Vincent Desiderio, whose work is on view at Marlborough Gallery through February 8th, is a painter and critic whose works balance a cerebral, theoretical sensibility with powerful emotional cues. In particular, Desiderio’s recent paintings incorporate notions of reificiation, a theory that refers to making something real or concrete despite an absence of evidence. The rich, heavily worked surface of the artist’s paintings — and his interest in sculptural forms — demonstrate an engagement with materiality and process that vivify his ideas.
I recently spoke to Desiderio and was able to ask him about the sources and meanings of a few recent works and also about some of his key theories.
John Seed Interviews Vincent Desiderio
Vincent Desiderio teaching at the New York Academy of Art
One thing you talk about in relation to your work is reification. I’m starting to understand it – it’s a process making something abstract concrete – but perhaps you can tell me more about it.
There is an ironic edge to the use of the work reification in terms of making paintings because for me a successful painting remains in constant motion; evoking a sense of the perpetual present tense of being. It remains open ended, thus facilitating the flow of artistic thought that is always and everywhere streaming through the history of painting.
However, painting’s greatest strength lies in its stasis, its capacity to produce the coup d’oeil, the momentary freezing of this motion. Recently my work has taken on a density that underscores the materiality of the image, a move diametrically opposed to the screen image or the photograph. I see this as related to the radical materiality of Courbet and his Socialist concerns. My pictures now have a technical weight, and so, a palpable presence that I feel more comfortable with. I tend to dwell on the staging of the technical procedures so that visual information is emitted at varying degrees of intelligibility and speed.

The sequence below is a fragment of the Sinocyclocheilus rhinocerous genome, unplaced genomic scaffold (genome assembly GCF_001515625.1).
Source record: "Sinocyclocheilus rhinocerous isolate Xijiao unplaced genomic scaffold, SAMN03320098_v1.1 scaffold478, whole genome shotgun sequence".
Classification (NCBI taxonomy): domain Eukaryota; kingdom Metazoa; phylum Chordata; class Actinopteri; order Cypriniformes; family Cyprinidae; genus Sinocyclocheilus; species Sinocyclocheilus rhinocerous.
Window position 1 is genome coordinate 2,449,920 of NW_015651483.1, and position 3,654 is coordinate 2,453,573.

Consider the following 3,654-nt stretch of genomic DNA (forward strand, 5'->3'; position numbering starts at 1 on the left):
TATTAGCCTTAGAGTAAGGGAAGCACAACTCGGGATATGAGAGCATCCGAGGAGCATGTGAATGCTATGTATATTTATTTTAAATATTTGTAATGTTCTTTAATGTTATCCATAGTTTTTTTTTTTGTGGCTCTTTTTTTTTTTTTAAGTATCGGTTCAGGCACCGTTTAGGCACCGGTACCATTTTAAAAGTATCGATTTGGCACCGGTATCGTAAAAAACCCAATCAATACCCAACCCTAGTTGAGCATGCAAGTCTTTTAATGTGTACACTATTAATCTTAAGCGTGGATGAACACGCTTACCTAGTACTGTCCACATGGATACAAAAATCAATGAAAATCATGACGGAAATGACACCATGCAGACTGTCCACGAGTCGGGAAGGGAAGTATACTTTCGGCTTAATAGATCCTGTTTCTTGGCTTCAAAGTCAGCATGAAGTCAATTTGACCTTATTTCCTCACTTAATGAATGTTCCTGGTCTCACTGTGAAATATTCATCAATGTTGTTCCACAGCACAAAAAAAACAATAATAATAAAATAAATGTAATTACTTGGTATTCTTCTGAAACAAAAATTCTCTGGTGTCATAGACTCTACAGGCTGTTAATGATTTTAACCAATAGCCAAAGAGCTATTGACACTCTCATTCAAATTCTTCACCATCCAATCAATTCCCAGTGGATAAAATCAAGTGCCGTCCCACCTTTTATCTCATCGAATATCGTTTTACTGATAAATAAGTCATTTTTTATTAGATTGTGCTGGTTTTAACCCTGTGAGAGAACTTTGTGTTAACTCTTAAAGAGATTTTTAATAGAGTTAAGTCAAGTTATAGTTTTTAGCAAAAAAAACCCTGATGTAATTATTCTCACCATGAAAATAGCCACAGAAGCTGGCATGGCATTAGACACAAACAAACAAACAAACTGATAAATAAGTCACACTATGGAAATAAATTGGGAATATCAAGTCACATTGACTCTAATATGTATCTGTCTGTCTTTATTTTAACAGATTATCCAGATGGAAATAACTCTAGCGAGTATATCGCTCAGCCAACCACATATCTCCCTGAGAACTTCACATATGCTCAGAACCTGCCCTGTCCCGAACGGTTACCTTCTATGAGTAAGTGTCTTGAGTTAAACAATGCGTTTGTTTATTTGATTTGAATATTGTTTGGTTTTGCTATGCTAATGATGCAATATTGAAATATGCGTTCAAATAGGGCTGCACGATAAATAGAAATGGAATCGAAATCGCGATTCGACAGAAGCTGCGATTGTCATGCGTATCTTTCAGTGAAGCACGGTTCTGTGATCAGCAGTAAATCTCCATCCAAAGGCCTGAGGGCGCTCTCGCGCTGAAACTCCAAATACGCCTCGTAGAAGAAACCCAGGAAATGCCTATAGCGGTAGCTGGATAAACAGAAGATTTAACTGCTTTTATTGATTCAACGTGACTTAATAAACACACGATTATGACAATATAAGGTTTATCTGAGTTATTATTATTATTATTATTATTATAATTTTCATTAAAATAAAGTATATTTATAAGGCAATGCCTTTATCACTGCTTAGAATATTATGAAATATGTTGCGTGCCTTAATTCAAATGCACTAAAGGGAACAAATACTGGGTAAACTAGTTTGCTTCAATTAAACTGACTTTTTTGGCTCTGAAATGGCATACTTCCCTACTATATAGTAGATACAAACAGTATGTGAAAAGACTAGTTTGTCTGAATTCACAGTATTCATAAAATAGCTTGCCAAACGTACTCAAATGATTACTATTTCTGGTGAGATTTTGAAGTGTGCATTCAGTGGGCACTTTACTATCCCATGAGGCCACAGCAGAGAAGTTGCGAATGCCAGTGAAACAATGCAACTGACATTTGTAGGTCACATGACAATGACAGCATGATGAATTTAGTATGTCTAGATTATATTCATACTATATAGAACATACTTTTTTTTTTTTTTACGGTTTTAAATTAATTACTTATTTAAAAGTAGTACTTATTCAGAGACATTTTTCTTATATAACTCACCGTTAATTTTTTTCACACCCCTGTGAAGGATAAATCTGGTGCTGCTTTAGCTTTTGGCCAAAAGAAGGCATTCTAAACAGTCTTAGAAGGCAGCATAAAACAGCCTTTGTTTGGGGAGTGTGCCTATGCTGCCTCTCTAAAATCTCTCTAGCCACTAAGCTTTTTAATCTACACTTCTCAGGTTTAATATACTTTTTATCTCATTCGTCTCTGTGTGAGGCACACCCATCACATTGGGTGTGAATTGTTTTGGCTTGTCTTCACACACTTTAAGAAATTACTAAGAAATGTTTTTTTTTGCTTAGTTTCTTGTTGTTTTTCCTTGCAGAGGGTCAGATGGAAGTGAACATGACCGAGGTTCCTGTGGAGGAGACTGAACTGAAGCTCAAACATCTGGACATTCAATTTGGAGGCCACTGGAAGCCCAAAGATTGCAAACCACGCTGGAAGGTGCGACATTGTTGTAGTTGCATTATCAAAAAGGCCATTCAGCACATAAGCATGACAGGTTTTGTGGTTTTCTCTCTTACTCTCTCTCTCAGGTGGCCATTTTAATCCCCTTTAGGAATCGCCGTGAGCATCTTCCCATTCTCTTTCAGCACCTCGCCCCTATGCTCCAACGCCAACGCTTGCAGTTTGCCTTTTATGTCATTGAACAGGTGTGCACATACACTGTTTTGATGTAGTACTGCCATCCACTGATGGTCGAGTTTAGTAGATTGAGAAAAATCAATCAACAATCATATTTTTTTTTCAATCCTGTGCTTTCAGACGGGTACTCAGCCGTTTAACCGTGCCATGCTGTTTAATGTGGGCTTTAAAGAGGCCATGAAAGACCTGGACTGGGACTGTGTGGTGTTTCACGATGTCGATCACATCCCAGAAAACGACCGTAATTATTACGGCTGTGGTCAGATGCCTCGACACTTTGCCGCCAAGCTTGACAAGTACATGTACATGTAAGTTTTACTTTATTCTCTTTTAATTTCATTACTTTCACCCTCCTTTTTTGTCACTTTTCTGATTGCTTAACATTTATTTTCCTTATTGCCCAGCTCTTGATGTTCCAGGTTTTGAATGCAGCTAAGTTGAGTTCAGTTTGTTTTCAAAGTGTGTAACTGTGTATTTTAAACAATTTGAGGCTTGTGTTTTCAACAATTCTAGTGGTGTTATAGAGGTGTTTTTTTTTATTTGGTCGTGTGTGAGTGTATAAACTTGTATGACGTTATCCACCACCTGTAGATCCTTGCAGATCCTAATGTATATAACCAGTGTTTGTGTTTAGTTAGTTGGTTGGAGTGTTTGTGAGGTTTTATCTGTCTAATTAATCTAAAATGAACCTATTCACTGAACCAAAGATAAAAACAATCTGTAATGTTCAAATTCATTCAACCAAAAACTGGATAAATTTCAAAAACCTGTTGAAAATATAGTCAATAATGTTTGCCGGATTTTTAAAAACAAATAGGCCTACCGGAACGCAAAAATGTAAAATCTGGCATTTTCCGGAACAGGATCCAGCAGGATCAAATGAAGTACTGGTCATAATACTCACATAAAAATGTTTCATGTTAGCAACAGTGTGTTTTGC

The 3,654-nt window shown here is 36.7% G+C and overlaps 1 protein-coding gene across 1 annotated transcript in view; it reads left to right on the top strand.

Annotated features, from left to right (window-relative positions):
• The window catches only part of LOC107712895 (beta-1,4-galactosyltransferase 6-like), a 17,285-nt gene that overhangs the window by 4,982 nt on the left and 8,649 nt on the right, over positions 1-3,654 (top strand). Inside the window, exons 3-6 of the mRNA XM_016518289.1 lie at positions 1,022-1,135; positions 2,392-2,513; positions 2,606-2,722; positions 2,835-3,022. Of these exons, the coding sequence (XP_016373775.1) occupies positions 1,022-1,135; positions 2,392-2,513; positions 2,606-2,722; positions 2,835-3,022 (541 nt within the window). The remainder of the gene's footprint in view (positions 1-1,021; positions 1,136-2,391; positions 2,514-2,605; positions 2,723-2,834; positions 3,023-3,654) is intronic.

From the start, I recognize that the real idea of the picture resides in the way materials are coaxed into meaning.
Vincent Desiderio, Transubstantiation, 2013
Oil and mixed media on canvas mounted on board, 68 x 111 inches
Courtesy of Marlborough Gallery, New York
Surface detail of Transubstantiation: Photo – Thomas Wharton
The subject of sculpture comes up in your recent work: it is a subject that seems to lend itself to reification.
Yes, certainly. As subjects they lend themselves well to the way in which I want to paint. But all of the subjects that I paint are inextricably bound to the evolution of material manipulations; their organization constitutes a narrative in its own right. One might call it the technical narrative. This may or may not be at odds with its dramatic narrative ( the recognizable elements in my work that seem to be engaged in one activity or another). The sculptures in my paintings are frozen forms but are imbued with motion by the way they are contextualized by the …read more
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